My name is Viraat Goel, and I’m a Bioengineering student at the University of Illinois at Urbana-Champaign. This summer, I’ve had the privilege to work in Dr. Khalid Shah’s Center for Stem Cell Therapeutics and Imaging at Harvard Medical School under the mentorship of Dr. Clemens Reinshagen. The lab focuses on cell-based therapies for treating cancer, with a primary focus on treating glioblastoma, the most common type of malignant brain tumor in adults. With research intended to be translated for use in the clinic, the lab is situated in the Brigham and Women’s Hospital’s Neurosurgery department.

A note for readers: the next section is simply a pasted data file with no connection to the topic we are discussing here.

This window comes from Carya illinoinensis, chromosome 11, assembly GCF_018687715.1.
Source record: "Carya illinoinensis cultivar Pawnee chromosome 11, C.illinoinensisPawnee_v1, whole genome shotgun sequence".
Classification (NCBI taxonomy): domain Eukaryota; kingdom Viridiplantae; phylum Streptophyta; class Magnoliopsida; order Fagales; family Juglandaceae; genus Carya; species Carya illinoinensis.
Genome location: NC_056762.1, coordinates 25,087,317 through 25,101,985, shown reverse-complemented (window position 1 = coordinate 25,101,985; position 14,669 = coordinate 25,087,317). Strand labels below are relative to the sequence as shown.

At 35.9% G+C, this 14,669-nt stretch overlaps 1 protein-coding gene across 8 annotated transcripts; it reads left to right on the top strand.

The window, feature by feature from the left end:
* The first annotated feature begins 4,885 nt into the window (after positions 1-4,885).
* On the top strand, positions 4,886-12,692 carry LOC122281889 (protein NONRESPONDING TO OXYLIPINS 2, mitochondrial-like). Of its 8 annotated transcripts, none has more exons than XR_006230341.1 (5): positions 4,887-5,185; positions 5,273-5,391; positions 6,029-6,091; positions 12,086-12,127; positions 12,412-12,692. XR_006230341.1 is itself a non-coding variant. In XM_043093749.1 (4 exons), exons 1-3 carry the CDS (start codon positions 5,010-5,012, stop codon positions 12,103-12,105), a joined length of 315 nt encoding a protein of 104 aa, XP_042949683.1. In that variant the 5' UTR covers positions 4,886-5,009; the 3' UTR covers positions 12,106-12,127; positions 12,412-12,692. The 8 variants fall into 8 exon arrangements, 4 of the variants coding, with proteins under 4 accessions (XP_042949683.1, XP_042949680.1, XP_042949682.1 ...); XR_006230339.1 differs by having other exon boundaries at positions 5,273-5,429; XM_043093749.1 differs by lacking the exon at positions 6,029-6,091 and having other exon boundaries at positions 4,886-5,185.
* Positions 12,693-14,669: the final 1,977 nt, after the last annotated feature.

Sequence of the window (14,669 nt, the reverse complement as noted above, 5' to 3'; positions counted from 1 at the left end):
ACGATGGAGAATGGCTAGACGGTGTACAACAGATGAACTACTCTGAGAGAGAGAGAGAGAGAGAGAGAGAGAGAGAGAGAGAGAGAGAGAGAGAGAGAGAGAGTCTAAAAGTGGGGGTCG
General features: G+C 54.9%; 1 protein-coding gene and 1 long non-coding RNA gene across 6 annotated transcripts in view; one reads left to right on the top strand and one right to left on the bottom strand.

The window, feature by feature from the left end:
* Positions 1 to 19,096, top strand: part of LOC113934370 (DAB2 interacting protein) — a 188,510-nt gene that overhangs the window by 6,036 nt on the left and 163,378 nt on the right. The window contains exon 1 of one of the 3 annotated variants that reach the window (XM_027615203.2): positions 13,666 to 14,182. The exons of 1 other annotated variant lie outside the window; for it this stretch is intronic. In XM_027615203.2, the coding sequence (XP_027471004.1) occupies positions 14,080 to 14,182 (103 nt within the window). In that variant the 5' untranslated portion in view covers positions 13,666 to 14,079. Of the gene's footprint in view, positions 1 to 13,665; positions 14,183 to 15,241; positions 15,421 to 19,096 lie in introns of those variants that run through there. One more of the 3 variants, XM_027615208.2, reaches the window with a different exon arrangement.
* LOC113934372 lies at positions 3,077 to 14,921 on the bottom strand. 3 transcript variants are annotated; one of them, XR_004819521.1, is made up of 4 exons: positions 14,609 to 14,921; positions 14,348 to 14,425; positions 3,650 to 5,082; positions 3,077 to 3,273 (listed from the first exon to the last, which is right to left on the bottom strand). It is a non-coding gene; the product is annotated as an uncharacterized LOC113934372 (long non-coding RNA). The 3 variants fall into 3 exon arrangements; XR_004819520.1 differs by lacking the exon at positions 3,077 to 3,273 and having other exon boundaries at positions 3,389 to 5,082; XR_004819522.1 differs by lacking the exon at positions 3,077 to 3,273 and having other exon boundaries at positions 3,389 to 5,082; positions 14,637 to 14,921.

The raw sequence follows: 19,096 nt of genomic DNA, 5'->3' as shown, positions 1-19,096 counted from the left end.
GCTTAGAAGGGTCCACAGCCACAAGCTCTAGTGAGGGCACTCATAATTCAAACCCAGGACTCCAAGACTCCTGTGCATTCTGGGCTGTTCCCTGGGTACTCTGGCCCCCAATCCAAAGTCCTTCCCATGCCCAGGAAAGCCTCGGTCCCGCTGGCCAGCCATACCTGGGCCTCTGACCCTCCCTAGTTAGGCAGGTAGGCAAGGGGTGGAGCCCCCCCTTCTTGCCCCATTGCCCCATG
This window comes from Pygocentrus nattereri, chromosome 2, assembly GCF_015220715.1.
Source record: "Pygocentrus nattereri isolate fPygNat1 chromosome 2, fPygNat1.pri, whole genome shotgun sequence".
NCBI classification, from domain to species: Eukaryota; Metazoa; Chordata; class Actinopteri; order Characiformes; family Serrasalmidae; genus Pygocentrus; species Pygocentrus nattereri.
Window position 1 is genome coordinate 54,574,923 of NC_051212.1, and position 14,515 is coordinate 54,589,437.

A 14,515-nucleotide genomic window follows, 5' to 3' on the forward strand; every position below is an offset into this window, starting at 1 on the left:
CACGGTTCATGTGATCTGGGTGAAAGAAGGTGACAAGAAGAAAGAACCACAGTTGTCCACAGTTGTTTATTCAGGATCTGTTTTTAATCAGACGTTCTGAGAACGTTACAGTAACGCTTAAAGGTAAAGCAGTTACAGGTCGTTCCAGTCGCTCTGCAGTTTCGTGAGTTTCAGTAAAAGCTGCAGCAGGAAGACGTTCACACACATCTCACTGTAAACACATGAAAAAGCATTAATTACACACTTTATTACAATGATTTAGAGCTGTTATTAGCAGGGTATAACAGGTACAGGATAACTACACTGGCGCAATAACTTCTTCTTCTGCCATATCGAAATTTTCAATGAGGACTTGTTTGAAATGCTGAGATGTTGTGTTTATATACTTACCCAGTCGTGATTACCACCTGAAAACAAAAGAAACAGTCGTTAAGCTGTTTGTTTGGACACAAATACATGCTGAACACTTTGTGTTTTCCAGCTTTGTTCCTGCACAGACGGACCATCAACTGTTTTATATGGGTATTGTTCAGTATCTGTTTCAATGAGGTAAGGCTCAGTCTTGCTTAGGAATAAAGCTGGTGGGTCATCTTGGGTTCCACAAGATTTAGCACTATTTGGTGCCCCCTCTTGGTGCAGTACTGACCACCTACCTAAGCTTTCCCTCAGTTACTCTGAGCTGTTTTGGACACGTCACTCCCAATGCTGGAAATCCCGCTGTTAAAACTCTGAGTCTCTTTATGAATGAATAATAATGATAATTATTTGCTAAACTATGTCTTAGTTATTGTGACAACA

My project this summer focused on further exploring previous work done in the lab. In attempting to overcome the limitations of current cell-based therapies for cancer, the Shah lab previously showed that glioblastoma tumor cells themselves can be modified to act as cancer-killing agents. By engineering the tumor cells to secrete molecules capable of causing cancer cell death, altering the engineered tumor cells to be resistant to the secreted molecules, and implementing a kill switch into the engineered tumor cells, the lab reimagined how patient-tailored cell-based therapies could be created. Having successfully been tested in glioblastomas, this approach could be applied to other cancer types as well. Accordingly, I’m aiming to replicate the approach and its results in lung cancer and melanoma. If successful, this research would introduce a novel way to create cell therapies, whether for cancer or other diseases, and would give rise to exciting new research opportunities.